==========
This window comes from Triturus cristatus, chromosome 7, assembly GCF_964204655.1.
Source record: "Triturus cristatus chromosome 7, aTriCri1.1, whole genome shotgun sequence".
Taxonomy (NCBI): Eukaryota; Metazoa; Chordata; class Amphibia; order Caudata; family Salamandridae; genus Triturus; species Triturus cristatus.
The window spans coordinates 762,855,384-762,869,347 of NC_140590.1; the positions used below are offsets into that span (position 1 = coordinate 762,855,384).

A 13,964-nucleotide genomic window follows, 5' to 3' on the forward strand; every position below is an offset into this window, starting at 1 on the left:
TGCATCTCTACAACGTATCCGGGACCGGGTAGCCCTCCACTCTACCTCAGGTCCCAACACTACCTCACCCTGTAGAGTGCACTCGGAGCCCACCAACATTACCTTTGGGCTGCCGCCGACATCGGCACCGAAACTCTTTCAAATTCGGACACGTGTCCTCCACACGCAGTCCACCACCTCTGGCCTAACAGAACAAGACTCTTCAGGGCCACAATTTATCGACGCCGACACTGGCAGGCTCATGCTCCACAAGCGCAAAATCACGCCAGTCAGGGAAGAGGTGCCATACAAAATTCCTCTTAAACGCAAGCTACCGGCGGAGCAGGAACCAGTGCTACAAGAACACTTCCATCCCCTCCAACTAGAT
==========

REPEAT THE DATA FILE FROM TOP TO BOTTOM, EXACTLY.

This window comes from Triturus cristatus, chromosome 7, assembly GCF_964204655.1.
Source record: "Triturus cristatus chromosome 7, aTriCri1.1, whole genome shotgun sequence".
Taxonomy (NCBI): Eukaryota; Metazoa; Chordata; class Amphibia; order Caudata; family Salamandridae; genus Triturus; species Triturus cristatus.
The window spans coordinates 762,855,384-762,869,347 of NC_140590.1; the positions used below are offsets into that span (position 1 = coordinate 762,855,384).

A 13,964-nucleotide genomic window follows, 5' to 3' on the forward strand; every position below is an offset into this window, starting at 1 on the left:
TGCATCTCTACAACGTATCCGGGACCGGGTAGCCCTCCACTCTACCTCAGGTCCCAACACTACCTCACCCTGTAGAGTGCACTCGGAGCCCACCAACATTACCTTTGGGCTGCCGCCGACATCGGCACCGAAACTCTTTCAAATTCGGACACGTGTCCTCCACACGCAGTCCACCACCTCTGGCCTAACAGAACAAGACTCTTCAGGGCCACAATTTATCGACGCCGACACTGGCAGGCTCATGCTCCACAAGCGCAAAATCACGCCAGTCAGGGAAGAGGTGCCATACAAAATTCCTCTTAAACGCAAGCTACCGGCGGAGCAGGAACCAGTGCTACAAGAACACTTCCATCCCCTCCAACTAGAT